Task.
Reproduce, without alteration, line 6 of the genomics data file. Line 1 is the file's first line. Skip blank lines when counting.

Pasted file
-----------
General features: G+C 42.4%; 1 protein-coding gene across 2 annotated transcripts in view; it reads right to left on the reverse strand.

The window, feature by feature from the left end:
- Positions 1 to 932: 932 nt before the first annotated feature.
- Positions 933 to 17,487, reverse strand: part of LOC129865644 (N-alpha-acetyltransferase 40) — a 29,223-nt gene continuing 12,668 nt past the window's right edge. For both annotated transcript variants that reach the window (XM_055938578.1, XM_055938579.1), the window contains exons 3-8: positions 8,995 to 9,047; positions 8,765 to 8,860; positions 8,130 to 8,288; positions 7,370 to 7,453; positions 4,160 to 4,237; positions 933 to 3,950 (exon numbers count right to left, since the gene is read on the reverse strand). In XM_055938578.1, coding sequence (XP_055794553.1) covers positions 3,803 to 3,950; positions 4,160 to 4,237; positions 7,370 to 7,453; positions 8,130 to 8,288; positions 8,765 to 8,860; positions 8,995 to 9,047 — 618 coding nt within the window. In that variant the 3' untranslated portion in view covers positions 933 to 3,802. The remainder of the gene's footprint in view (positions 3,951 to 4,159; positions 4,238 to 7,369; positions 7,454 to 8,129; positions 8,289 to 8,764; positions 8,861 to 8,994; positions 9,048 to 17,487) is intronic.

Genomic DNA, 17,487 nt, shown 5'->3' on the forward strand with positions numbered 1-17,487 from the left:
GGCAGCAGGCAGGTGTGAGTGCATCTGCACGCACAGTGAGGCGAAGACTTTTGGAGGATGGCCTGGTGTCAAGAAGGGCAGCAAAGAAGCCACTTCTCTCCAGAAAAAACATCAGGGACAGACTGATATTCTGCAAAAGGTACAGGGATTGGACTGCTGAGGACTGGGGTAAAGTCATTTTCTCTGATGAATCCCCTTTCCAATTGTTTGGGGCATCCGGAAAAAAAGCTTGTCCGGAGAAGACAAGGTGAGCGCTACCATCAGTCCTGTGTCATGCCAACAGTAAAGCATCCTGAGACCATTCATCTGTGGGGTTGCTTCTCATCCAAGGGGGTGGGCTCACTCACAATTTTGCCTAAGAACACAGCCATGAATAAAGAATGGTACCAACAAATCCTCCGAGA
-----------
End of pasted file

GGCAGCAGGCAGGTGTGAGTGCATCTGCACGCACAGTGAGGCGAAGACTTTTGGAGGATGGCCTGGTGTCAAGAAGGGCAGCAAAGAAGCCACTTCTCTCCAGAAAAAACATCAGGGACAGACTGATATTCTGCAAAAGGTACAGGGATTGGACTGCTGAGGACTGGGGTAAAGTCATTTTCTCTGATGAATCCCCTTTCCAATTGTTTGGGGCATCCGGAAAAAAAGCTTGTCCGGAGAAGACAAGGTGAGCGCTACCATCAGTCCTGTGTCATGCCAACAGTAAAGCATCCTGAGACCATTCATCTGTGGGGTTGCTTCTCATCCAAGGGGGTGGGCTCACTCACAATTTTGCCTAAGAACACAGCCATGAATAAAGAATGGTACCAACAAATCCTCCGAGA